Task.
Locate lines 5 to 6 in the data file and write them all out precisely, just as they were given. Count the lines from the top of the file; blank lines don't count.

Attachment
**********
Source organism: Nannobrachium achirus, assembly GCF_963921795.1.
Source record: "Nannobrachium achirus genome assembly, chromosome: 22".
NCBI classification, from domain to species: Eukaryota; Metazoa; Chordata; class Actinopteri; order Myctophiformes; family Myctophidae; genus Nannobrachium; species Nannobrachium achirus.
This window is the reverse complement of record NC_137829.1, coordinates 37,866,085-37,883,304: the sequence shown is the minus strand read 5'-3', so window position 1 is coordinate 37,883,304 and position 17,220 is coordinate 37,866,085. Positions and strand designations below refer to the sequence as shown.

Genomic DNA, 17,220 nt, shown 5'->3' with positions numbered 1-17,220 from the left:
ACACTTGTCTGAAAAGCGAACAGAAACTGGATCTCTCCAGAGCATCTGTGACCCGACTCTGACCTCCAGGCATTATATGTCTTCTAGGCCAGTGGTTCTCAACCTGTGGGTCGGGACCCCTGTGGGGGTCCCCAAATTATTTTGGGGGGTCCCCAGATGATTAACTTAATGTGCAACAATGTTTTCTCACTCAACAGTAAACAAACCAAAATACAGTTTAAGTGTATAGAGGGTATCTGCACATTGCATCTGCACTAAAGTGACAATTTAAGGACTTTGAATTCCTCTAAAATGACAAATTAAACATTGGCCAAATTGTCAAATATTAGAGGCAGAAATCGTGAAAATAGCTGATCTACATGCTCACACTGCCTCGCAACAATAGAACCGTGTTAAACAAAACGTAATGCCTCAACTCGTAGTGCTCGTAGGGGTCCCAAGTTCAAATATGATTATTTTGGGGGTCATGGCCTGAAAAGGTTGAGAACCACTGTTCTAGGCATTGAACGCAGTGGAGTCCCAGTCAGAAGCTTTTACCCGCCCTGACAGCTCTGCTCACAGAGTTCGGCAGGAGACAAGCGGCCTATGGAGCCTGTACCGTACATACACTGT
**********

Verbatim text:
Genomic DNA, 17,220 nt, shown 5'->3' with positions numbered 1-17,220 from the left:
ACACTTGTCTGAAAAGCGAACAGAAACTGGATCTCTCCAGAGCATCTGTGACCCGACTCTGACCTCCAGGCATTATATGTCTTCTAGGCCAGTGGTTCTCAACCTGTGGGTCGGGACCCCTGTGGGGGTCCCCAAATTATTTTGGGGGGTCCCCAGATGATTAACTTAATGTGCAACAATGTTTTCTCACTCAACAGTAAACAAACCAAAATACAGTTTAAGTGTATAGAGGGTATCTGCACATTGCATCTGCACTAAAGTGACAATTTAAGGACTTTGAATTCCTCTAAAATGACAAATTAAACATTGGCCAAATTGTCAAATATTAGAGGCAGAAATCGTGAAAATAGCTGATCTACATGCTCACACTGCCTCGCAACAATAGAACCGTGTTAAACAAAACGTAATGCCTCAACTCGTAGTGCTCGTAGGGGTCCCAAGTTCAAATATGATTATTTTGGGGGTCATGGCCTGAAAAGGTTGAGAACCACTGTTCTAGGCATTGAACGCAGTGGAGTCCCAGTCAGAAGCTTTTACCCGCCCTGACAGCTCTGCTCACAGAGTTCGGCAGGAGACAAGCGGCCTATGGAGCCTGTACCGTACATACACTGT